If Klose won't forget this morning in a hurry, Ronaldo certainly won't.
In the press conference, Loew reflected on the 7-1 scoreline.
He had just orchestrated Brazil's biggest defeat in their illustrious history. His demeanor didn't change.
Before the quarter-final, the German media smelled blood. This morning, they were tripping over themselves to praise their history maker.
Loew remained unruffled; the only man in the room who hadn't changed. He answered questions politely, sipped his water, occasionally flicked his hair and took another step towards the greatest game of his life.
The more things change for Germany, the more their coach stays the same. Continuity is critical now. The World Cup is within touching distance.
Loew: Pressure killed Brazil
Germany coach Joachim Loew said that he understood the shock and pain that Brazil were feeling this morning (Singapore time) after their 7-1 semi-final defeat on home soil, recalling how the Germans felt in 2006 when they lost to Italy at the same stage.
"We were shocked, too, and experienced the same thing in 2006," Loew (above) told German TV.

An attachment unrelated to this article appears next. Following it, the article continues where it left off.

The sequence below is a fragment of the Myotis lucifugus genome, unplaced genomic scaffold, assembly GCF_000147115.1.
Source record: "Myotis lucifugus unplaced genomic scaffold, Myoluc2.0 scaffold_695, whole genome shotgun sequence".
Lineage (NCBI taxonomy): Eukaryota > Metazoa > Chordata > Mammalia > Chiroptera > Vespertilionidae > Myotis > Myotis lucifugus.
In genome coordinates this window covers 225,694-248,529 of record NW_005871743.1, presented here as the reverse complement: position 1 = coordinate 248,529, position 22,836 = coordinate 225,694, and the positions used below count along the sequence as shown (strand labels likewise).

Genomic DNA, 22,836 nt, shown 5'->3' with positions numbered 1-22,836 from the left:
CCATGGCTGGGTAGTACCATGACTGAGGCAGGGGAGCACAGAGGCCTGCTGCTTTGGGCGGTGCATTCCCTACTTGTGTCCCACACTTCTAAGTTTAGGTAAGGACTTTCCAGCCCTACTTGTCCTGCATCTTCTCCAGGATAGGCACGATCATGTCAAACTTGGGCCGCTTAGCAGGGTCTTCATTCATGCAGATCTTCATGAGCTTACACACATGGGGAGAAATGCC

"They were shocked and didn't expect to fall behind. And, after that, it was an easy match for us."
Loew, who was Juergen Klinsmann's assistant coach in 2006 when they were beaten by Italy 2-0 in extra time, said he thought the enormous pressure on the hosts could end up being a burden.
"We had great hopes in 2006 too and you can feel the pressure that the hosts have in a match like this," Loew said.
"All 200 million people here want you to get to the final. That can cause your players to tighten up. I feel sorry for him (Brazil coach Luiz Felipe Scolari). I think I know how he feels."
Loew was pleased that his team saved their best performance in the 2014 World Cup for the Brazil match, a rout that wiped away memories of the tense 2-1 last-16 win over Algeria which triggered widespread criticism back home.
"Five goals in 18 minutes - it's clear that they were shocked and didn't know what to do," he said.
"Everyone did their job today with a lot of concentration. But this has to continue. We need to stay humble. We don't want to over-rate this. We have to stay concentrated until Sunday."
Loew said that he had no preference on playing Argentina or Holland in the final.
"We're obviously going to celebrate a bit tonight, but we have to start focusing right away tomorrow on the next match," he said.
"But I'm not worried about that. The players all have their feet firmly on the ground and they won't let this (win) go to their heads."
Meanwhile, German star Thomas Mueller was still in shock after the incredible 7-1 thrashing of Brazil.
"This was not to be expected," he said. "I don't know what to say to be honest.
"I can't believe it. It's something totally crazy. It just went well today."
Mueller quickly urged his team to put the result behind them as they focus on Monday morning's final at the Maracana.
"Now we have to pull through one more time, we have to fight to get this thing."
- Wire Services.